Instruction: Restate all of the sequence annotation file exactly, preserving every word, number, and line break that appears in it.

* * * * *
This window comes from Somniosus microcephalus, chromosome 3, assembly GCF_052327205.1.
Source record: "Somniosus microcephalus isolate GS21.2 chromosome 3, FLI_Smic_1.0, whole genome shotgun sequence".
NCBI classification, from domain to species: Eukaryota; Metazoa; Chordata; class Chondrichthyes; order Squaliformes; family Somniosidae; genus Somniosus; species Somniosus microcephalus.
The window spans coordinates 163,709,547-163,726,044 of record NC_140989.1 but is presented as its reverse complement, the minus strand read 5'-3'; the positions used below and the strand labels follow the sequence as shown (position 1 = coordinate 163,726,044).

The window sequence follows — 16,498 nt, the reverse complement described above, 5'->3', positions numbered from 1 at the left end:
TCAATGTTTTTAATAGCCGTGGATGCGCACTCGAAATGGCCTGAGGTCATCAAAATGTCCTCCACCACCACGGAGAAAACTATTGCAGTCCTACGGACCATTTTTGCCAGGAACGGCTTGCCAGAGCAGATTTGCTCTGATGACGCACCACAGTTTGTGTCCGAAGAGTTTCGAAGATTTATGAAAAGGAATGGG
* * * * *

This window comes from Somniosus microcephalus, chromosome 3, assembly GCF_052327205.1.
Source record: "Somniosus microcephalus isolate GS21.2 chromosome 3, FLI_Smic_1.0, whole genome shotgun sequence".
NCBI classification, from domain to species: Eukaryota; Metazoa; Chordata; class Chondrichthyes; order Squaliformes; family Somniosidae; genus Somniosus; species Somniosus microcephalus.
The window spans coordinates 163,709,547-163,726,044 of record NC_140989.1 but is presented as its reverse complement, the minus strand read 5'-3'; the positions used below and the strand labels follow the sequence as shown (position 1 = coordinate 163,726,044).

The window sequence follows — 16,498 nt, the reverse complement described above, 5'->3', positions numbered from 1 at the left end:
TCAATGTTTTTAATAGCCGTGGATGCGCACTCGAAATGGCCTGAGGTCATCAAAATGTCCTCCACCACCACGGAGAAAACTATTGCAGTCCTACGGACCATTTTTGCCAGGAACGGCTTGCCAGAGCAGATTTGCTCTGATGACGCACCACAGTTTGTGTCCGAAGAGTTTCGAAGATTTATGAAAAGGAATGGG